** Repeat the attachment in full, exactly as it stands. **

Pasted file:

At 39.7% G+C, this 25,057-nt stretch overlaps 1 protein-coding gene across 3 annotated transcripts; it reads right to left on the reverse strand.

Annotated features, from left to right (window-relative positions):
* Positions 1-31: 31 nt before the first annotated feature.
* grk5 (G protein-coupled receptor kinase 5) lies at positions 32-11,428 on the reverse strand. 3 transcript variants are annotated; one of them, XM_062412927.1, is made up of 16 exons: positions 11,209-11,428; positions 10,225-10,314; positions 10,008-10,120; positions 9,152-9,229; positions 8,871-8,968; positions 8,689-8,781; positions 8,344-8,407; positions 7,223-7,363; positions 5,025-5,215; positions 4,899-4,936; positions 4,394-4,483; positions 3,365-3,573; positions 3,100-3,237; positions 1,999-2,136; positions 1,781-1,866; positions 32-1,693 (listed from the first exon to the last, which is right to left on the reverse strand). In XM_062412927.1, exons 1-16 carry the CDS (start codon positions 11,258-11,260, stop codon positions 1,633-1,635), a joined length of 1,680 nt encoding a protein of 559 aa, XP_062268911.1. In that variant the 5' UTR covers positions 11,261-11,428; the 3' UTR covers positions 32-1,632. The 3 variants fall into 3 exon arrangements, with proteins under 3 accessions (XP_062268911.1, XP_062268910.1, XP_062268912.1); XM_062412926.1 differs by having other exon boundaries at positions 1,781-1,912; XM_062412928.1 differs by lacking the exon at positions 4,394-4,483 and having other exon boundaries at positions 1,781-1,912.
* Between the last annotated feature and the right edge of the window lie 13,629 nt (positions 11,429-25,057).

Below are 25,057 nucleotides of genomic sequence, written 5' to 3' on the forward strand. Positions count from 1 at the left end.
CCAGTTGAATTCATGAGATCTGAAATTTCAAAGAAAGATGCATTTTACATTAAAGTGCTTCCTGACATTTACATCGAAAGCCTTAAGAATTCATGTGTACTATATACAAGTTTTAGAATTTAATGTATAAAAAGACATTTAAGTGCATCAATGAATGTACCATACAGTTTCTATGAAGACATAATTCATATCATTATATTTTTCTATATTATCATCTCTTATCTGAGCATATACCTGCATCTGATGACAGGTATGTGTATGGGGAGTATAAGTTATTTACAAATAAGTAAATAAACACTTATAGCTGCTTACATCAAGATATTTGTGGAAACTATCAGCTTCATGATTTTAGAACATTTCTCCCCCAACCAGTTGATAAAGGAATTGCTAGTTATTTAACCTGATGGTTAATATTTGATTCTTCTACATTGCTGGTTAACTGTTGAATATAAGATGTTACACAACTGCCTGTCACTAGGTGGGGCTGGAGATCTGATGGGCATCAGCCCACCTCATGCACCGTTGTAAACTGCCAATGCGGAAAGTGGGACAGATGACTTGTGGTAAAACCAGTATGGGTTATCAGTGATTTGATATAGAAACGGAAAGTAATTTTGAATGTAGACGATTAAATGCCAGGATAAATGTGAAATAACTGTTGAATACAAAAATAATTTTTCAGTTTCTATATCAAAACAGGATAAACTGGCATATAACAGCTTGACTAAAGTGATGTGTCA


At 39.7% G+C, this 25,057-nt stretch overlaps 1 protein-coding gene across 3 annotated transcripts; it reads right to left on the reverse strand.

Annotated features, from left to right (window-relative positions):
* Positions 1-31: 31 nt before the first annotated feature.
* grk5 (G protein-coupled receptor kinase 5) lies at positions 32-11,428 on the reverse strand. 3 transcript variants are annotated; one of them, XM_062412927.1, is made up of 16 exons: positions 11,209-11,428; positions 10,225-10,314; positions 10,008-10,120; positions 9,152-9,229; positions 8,871-8,968; positions 8,689-8,781; positions 8,344-8,407; positions 7,223-7,363; positions 5,025-5,215; positions 4,899-4,936; positions 4,394-4,483; positions 3,365-3,573; positions 3,100-3,237; positions 1,999-2,136; positions 1,781-1,866; positions 32-1,693 (listed from the first exon to the last, which is right to left on the reverse strand). In XM_062412927.1, exons 1-16 carry the CDS (start codon positions 11,258-11,260, stop codon positions 1,633-1,635), a joined length of 1,680 nt encoding a protein of 559 aa, XP_062268911.1. In that variant the 5' UTR covers positions 11,261-11,428; the 3' UTR covers positions 32-1,632. The 3 variants fall into 3 exon arrangements, with proteins under 3 accessions (XP_062268911.1, XP_062268910.1, XP_062268912.1); XM_062412926.1 differs by having other exon boundaries at positions 1,781-1,912; XM_062412928.1 differs by lacking the exon at positions 4,394-4,483 and having other exon boundaries at positions 1,781-1,912.
* Between the last annotated feature and the right edge of the window lie 13,629 nt (positions 11,429-25,057).

Below are 25,057 nucleotides of genomic sequence, written 5' to 3' on the forward strand. Positions count from 1 at the left end.
CCAGTTGAATTCATGAGATCTGAAATTTCAAAGAAAGATGCATTTTACATTAAAGTGCTTCCTGACATTTACATCGAAAGCCTTAAGAATTCATGTGTACTATATACAAGTTTTAGAATTTAATGTATAAAAAGACATTTAAGTGCATCAATGAATGTACCATACAGTTTCTATGAAGACATAATTCATATCATTATATTTTTCTATATTATCATCTCTTATCTGAGCATATACCTGCATCTGATGACAGGTATGTGTATGGGGAGTATAAGTTATTTACAAATAAGTAAATAAACACTTATAGCTGCTTACATCAAGATATTTGTGGAAACTATCAGCTTCATGATTTTAGAACATTTCTCCCCCAACCAGTTGATAAAGGAATTGCTAGTTATTTAACCTGATGGTTAATATTTGATTCTTCTACATTGCTGGTTAACTGTTGAATATAAGATGTTACACAACTGCCTGTCACTAGGTGGGGCTGGAGATCTGATGGGCATCAGCCCACCTCATGCACCGTTGTAAACTGCCAATGCGGAAAGTGGGACAGATGACTTGTGGTAAAACCAGTATGGGTTATCAGTGATTTGATATAGAAACGGAAAGTAATTTTGAATGTAGACGATTAAATGCCAGGATAAATGTGAAATAACTGTTGAATACAAAAATAATTTTTCAGTTTCTATATCAAAACAGGATAAACTGGCATATAACAGCTTGACTAAAGTGATGTGTCA